The Joy Of CW


I receive a lot of e-mail from both hams and future hams that are struggling with CW. It seems there are a lot of hams that don't operate any CW simply because of their code skills. For myself, learning CW as a pre-teen, was a bit of a struggle, as I learned CW from flash cards ... definitely the wrong way. In my case, the code was learned in order to operate an Aldis lamp signalling system for my scouting activities. When eventually switching to a hand key and buzzer, I had to make the mental switch between the picture of the flash card and the sound of the code, taking me much longer to reach my goals than if I had learned just by sound.

If I were learning the code today, or if advising anyone struggling with CW, I would suggest several ways of making it easier.

1. Too many newcomers want to learn CW using a keyer. Put the keyer away and get yourself a hand key. It need not be fancy or expensive.

2. Use the hand key to practice sending similar-sounding letters (E, I, S, H etc) slowly and correctly. Don't be concerned about sending them fast but concentrate on getting a uniform spacing between each element of the letter. As you slowly learn the letters and how they sound, you will find your sending speeding-up, unconsciously, as you progress.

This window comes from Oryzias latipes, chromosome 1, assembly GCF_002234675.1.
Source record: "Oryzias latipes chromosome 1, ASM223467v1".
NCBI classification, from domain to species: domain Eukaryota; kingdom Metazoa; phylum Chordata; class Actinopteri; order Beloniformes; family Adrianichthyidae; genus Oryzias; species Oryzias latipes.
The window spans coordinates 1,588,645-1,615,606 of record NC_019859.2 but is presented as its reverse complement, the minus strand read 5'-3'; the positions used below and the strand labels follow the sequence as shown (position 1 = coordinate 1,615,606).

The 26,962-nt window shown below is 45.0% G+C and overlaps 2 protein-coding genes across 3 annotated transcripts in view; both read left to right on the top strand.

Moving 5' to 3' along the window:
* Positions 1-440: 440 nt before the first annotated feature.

3. Combine your sending practice with receiving practice and try to do 10 minutes of each during each practice session. One session per day will guarantee success, if you stick with it. If you can't do it every day then try and commit to every other day.

4. For receiving practice, use a much higher speed than what you are sending at. Once again, in sets of similar-sounding letters, try and learn the letters when sent at a speed of at least 15WPM, but with wide spaces between each letter ... so they aren't coming at you as fast. This is the Farnsworth method of learning code. Learning what the letters sound like when sent at a fast speed will eliminate the dreaded 'learning plateaus' associated with learning at slower speeds, when you can get stuck at a lower speed for some length of time. I only wish that I had known of this method when I was a kid, but I don't think it had been thought of back then.